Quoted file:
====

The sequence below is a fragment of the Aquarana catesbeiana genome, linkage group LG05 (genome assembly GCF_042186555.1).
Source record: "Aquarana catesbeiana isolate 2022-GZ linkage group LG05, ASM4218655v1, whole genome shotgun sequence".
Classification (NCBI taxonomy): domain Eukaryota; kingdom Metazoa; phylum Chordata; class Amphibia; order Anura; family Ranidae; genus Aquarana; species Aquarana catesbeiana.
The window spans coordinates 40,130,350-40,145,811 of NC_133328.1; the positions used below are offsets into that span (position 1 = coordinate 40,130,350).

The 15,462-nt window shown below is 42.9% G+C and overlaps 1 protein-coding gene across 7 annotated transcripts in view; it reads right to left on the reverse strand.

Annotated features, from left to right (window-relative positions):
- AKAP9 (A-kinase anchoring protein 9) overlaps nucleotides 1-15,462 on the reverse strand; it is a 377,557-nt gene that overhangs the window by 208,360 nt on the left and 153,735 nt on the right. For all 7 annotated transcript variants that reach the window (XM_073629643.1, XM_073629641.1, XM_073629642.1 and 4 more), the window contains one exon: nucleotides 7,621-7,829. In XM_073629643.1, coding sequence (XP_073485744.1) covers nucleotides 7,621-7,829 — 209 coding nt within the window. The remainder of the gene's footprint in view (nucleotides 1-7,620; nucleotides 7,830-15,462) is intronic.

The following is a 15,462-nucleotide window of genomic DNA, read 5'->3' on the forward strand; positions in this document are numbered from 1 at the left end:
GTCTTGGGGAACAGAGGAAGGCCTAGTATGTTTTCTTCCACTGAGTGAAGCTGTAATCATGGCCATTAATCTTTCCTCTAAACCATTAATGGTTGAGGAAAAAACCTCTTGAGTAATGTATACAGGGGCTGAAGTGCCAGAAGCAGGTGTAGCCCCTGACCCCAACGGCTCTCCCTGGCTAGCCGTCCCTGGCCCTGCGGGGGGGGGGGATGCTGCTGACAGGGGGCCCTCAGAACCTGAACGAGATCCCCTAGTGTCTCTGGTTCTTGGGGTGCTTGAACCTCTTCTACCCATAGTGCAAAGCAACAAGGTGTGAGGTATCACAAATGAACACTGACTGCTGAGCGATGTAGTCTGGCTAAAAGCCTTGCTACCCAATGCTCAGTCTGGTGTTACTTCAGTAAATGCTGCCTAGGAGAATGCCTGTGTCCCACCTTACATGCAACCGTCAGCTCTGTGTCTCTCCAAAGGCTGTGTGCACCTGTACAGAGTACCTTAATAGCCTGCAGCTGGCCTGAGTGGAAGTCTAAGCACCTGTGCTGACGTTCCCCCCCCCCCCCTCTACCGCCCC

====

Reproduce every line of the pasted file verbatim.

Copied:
The sequence below is a fragment of the Aquarana catesbeiana genome, linkage group LG05 (genome assembly GCF_042186555.1).
Source record: "Aquarana catesbeiana isolate 2022-GZ linkage group LG05, ASM4218655v1, whole genome shotgun sequence".
Classification (NCBI taxonomy): domain Eukaryota; kingdom Metazoa; phylum Chordata; class Amphibia; order Anura; family Ranidae; genus Aquarana; species Aquarana catesbeiana.
The window spans coordinates 40,130,350-40,145,811 of NC_133328.1; the positions used below are offsets into that span (position 1 = coordinate 40,130,350).

The 15,462-nt window shown below is 42.9% G+C and overlaps 1 protein-coding gene across 7 annotated transcripts in view; it reads right to left on the reverse strand.

Annotated features, from left to right (window-relative positions):
- AKAP9 (A-kinase anchoring protein 9) overlaps nucleotides 1-15,462 on the reverse strand; it is a 377,557-nt gene that overhangs the window by 208,360 nt on the left and 153,735 nt on the right. For all 7 annotated transcript variants that reach the window (XM_073629643.1, XM_073629641.1, XM_073629642.1 and 4 more), the window contains one exon: nucleotides 7,621-7,829. In XM_073629643.1, coding sequence (XP_073485744.1) covers nucleotides 7,621-7,829 — 209 coding nt within the window. The remainder of the gene's footprint in view (nucleotides 1-7,620; nucleotides 7,830-15,462) is intronic.

The following is a 15,462-nucleotide window of genomic DNA, read 5'->3' on the forward strand; positions in this document are numbered from 1 at the left end:
GTCTTGGGGAACAGAGGAAGGCCTAGTATGTTTTCTTCCACTGAGTGAAGCTGTAATCATGGCCATTAATCTTTCCTCTAAACCATTAATGGTTGAGGAAAAAACCTCTTGAGTAATGTATACAGGGGCTGAAGTGCCAGAAGCAGGTGTAGCCCCTGACCCCAACGGCTCTCCCTGGCTAGCCGTCCCTGGCCCTGCGGGGGGGGGGGATGCTGCTGACAGGGGGCCCTCAGAACCTGAACGAGATCCCCTAGTGTCTCTGGTTCTTGGGGTGCTTGAACCTCTTCTACCCATAGTGCAAAGCAACAAGGTGTGAGGTATCACAAATGAACACTGACTGCTGAGCGATGTAGTCTGGCTAAAAGCCTTGCTACCCAATGCTCAGTCTGGTGTTACTTCAGTAAATGCTGCCTAGGAGAATGCCTGTGTCCCACCTTACATGCAACCGTCAGCTCTGTGTCTCTCCAAAGGCTGTGTGCACCTGTACAGAGTACCTTAATAGCCTGCAGCTGGCCTGAGTGGAAGTCTAAGCACCTGTGCTGACGTTCCCCCCCCCCCCCTCTACCGCCCC